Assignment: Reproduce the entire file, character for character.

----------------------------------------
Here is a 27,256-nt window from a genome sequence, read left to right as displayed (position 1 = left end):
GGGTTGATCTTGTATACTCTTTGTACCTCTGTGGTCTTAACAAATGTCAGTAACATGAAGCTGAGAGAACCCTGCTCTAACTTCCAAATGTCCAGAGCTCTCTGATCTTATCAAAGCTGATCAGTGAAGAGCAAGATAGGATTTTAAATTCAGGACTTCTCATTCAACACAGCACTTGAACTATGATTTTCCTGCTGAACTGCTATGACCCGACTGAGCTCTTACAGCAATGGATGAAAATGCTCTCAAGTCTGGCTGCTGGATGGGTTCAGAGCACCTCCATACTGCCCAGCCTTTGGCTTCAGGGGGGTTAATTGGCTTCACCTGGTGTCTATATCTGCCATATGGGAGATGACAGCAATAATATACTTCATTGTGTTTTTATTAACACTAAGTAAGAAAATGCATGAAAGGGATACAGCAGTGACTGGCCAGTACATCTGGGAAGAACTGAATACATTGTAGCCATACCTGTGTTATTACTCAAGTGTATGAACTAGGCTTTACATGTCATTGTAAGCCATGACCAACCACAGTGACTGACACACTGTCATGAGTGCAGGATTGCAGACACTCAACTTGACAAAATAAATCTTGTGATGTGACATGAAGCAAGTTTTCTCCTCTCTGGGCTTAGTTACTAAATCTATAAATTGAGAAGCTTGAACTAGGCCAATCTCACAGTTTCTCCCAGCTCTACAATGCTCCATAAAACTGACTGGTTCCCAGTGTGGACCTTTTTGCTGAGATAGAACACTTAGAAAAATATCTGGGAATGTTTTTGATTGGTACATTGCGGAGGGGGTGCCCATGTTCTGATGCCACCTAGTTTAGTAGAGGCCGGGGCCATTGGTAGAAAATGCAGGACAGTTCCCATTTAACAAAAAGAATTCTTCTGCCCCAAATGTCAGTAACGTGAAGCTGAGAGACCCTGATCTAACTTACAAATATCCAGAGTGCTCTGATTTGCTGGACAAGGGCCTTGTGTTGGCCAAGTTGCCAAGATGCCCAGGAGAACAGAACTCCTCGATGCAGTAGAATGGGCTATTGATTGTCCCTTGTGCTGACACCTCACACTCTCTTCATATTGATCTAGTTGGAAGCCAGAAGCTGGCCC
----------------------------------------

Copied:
Here is a 27,256-nt window from a genome sequence, read left to right as displayed (position 1 = left end):
GGGTTGATCTTGTATACTCTTTGTACCTCTGTGGTCTTAACAAATGTCAGTAACATGAAGCTGAGAGAACCCTGCTCTAACTTCCAAATGTCCAGAGCTCTCTGATCTTATCAAAGCTGATCAGTGAAGAGCAAGATAGGATTTTAAATTCAGGACTTCTCATTCAACACAGCACTTGAACTATGATTTTCCTGCTGAACTGCTATGACCCGACTGAGCTCTTACAGCAATGGATGAAAATGCTCTCAAGTCTGGCTGCTGGATGGGTTCAGAGCACCTCCATACTGCCCAGCCTTTGGCTTCAGGGGGGTTAATTGGCTTCACCTGGTGTCTATATCTGCCATATGGGAGATGACAGCAATAATATACTTCATTGTGTTTTTATTAACACTAAGTAAGAAAATGCATGAAAGGGATACAGCAGTGACTGGCCAGTACATCTGGGAAGAACTGAATACATTGTAGCCATACCTGTGTTATTACTCAAGTGTATGAACTAGGCTTTACATGTCATTGTAAGCCATGACCAACCACAGTGACTGACACACTGTCATGAGTGCAGGATTGCAGACACTCAACTTGACAAAATAAATCTTGTGATGTGACATGAAGCAAGTTTTCTCCTCTCTGGGCTTAGTTACTAAATCTATAAATTGAGAAGCTTGAACTAGGCCAATCTCACAGTTTCTCCCAGCTCTACAATGCTCCATAAAACTGACTGGTTCCCAGTGTGGACCTTTTTGCTGAGATAGAACACTTAGAAAAATATCTGGGAATGTTTTTGATTGGTACATTGCGGAGGGGGTGCCCATGTTCTGATGCCACCTAGTTTAGTAGAGGCCGGGGCCATTGGTAGAAAATGCAGGACAGTTCCCATTTAACAAAAAGAATTCTTCTGCCCCAAATGTCAGTAACGTGAAGCTGAGAGACCCTGATCTAACTTACAAATATCCAGAGTGCTCTGATTTGCTGGACAAGGGCCTTGTGTTGGCCAAGTTGCCAAGATGCCCAGGAGAACAGAACTCCTCGATGCAGTAGAATGGGCTATTGATTGTCCCTTGTGCTGACACCTCACACTCTCTTCATATTGATCTAGTTGGAAGCCAGAAGCTGGCCC